Why China Should Receive MFN Status
Theodore J. Jacobs. Theodore J. Jacobs is counsel to a congressional subcommittee. The opinions expressed are his own., The Christian Science Monitor
PRESIDENT BUSH has decided to request extension of the People's Republic of China's "most-favored-nation" (MFN) status, which significantly lowers US tariffs and permits China to sell to the United States on the same basis as other trading partners. Congress has the power to reverse or modify the president's recommendation, and some congressional leaders have already expressed their intention of blocking renewal of MFN for China. There is also some sentiment in Congress to approve extension of MFN for a limited time, with future renewal conditioned on specific improvements in China's human rights positions. Congress has 30 days to overturn or modify the president's request, and it is possible the issue could become a political hot potato, especially because of the coincidence of a renewal failing during the anniversary of the events in Beijing last June.
The Chinese are fearful that we may eliminate this trade benefit based on the Tiananmen Square and the suppression of the democracy movement in China. While China's MFN status represents very little to the US financially, denying China this trade advantage would be truly disastrous for the fragile Chinese economy. Moreover, denying China MFN status would most injure the wrong Chinese - urbanites who favor economic and political reform. There would also be an immediate increase in prices to US consumers of several products we import from China - apparel, toys, and radios. Even Japanese banks, which have made large loans to China, are concerned about the ability of the Chinese economy to make loan payments if US trade is cut.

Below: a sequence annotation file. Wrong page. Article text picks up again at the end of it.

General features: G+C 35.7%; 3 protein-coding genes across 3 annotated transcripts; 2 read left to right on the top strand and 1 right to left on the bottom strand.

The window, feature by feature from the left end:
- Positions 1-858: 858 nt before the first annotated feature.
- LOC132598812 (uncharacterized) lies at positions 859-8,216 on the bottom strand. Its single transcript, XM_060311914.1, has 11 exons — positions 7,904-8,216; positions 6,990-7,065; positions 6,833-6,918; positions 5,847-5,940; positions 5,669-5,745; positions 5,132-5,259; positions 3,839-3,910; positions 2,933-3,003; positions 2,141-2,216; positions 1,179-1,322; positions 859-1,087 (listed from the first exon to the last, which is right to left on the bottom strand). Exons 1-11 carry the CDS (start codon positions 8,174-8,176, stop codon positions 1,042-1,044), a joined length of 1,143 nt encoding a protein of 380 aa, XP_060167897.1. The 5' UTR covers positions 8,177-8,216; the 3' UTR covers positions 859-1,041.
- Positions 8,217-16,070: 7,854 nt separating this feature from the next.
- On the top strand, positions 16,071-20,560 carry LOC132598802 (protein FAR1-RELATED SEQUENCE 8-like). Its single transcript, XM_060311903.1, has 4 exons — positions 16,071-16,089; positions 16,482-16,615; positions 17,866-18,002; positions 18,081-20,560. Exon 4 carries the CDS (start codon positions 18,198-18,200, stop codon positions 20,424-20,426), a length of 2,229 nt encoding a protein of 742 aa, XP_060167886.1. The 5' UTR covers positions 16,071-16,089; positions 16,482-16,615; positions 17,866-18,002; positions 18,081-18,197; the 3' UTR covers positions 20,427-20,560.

There are several additional reasons we should not terminate China's MFN status:
1. Further trade sanctions against China won't work. China will retaliate. It will erect barriers to US sales and investment. In 1988, the US exported $5 billion worth of goods to China. During the past decade the US invested an estimated $3.5 billion there. These sales and investments may well be threatened if China retaliates in kind. Wheat sales, in particular, will suffer. Markets once lost would be hard to regain. US competitors elsewhere would benefit at our expense.
Moreover, it has been proven that trade sanctions are effective only when used for limited purposes and against small countries. This is simply not the case with sanctions to obtain changes in China's human rights policies. The US does not have the leverage with the Chinese leadership to effect policy changes through the use of sanctions. China will simply dig in its heels. …